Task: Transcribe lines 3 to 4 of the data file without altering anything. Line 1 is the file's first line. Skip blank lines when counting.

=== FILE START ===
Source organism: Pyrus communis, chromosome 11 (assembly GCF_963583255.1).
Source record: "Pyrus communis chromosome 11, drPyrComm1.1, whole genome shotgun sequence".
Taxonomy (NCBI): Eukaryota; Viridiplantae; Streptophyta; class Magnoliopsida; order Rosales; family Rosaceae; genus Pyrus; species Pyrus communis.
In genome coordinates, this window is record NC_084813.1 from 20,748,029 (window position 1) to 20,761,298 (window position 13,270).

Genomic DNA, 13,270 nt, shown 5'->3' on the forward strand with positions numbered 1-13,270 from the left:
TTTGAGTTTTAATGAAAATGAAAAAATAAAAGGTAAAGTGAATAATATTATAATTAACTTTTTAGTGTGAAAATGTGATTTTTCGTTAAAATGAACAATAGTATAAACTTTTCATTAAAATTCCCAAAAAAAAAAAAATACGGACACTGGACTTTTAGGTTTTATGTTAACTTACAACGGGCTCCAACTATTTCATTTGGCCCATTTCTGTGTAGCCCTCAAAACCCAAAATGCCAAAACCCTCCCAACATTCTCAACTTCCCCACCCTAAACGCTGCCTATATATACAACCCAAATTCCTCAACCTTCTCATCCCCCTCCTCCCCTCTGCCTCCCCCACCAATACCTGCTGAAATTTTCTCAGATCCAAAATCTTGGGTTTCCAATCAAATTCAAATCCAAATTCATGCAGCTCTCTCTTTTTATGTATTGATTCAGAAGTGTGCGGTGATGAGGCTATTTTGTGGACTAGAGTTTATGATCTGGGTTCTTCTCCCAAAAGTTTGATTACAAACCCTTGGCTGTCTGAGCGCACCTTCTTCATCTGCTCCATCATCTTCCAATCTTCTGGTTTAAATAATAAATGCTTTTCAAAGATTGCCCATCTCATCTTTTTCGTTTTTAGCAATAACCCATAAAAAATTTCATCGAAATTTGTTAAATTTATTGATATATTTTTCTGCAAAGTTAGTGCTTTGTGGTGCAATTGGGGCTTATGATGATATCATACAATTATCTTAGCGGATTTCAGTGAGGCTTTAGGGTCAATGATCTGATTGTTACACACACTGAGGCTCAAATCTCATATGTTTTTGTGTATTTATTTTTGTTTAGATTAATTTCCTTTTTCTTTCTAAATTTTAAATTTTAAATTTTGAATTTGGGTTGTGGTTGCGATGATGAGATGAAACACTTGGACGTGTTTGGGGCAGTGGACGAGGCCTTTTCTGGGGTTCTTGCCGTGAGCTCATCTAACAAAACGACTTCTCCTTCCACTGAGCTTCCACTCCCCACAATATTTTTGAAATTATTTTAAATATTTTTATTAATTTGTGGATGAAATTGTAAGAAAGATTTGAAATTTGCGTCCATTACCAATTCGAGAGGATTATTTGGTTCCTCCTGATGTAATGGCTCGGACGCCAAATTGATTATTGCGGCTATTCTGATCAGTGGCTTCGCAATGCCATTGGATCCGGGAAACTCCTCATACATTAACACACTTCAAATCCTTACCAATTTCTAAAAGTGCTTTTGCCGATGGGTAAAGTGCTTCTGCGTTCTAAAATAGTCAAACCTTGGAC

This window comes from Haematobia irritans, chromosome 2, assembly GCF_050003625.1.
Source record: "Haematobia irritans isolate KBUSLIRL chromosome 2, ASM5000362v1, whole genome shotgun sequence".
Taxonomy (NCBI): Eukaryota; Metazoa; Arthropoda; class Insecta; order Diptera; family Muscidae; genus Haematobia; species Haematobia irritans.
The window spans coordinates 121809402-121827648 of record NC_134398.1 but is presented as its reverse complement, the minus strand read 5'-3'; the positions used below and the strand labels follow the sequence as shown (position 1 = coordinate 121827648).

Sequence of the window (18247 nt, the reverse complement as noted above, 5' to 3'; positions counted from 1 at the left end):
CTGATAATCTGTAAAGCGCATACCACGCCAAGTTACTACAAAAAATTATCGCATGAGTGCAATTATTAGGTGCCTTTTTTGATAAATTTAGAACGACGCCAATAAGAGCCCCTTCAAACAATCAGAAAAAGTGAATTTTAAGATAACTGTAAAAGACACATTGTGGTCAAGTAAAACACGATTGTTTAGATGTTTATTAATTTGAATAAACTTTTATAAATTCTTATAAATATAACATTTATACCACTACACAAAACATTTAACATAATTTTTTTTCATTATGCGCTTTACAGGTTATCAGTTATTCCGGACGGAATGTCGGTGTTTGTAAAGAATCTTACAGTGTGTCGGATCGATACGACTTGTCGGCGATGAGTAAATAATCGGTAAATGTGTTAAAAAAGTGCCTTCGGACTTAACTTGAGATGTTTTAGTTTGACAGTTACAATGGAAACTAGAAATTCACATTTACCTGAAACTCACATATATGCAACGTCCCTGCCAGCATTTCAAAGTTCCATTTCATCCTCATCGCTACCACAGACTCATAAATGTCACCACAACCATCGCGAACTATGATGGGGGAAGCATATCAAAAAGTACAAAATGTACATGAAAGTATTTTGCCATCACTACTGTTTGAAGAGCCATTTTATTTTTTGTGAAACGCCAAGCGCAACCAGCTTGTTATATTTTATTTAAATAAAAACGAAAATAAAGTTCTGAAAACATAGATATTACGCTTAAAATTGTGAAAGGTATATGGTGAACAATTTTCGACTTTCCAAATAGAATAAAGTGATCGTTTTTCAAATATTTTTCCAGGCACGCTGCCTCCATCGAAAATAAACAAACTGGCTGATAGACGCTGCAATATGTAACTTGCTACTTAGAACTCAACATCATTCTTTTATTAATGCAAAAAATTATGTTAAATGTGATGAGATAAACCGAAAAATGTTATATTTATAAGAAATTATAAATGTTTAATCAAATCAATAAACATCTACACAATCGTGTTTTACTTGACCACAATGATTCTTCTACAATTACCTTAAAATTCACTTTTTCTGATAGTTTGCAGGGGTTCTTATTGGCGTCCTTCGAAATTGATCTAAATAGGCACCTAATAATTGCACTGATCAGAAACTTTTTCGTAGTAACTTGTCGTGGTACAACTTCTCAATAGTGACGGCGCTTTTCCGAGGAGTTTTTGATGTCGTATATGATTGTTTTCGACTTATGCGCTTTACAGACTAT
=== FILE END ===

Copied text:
Taxonomy (NCBI): Eukaryota; Viridiplantae; Streptophyta; class Magnoliopsida; order Rosales; family Rosaceae; genus Pyrus; species Pyrus communis.
In genome coordinates, this window is record NC_084813.1 from 20,748,029 (window position 1) to 20,761,298 (window position 13,270).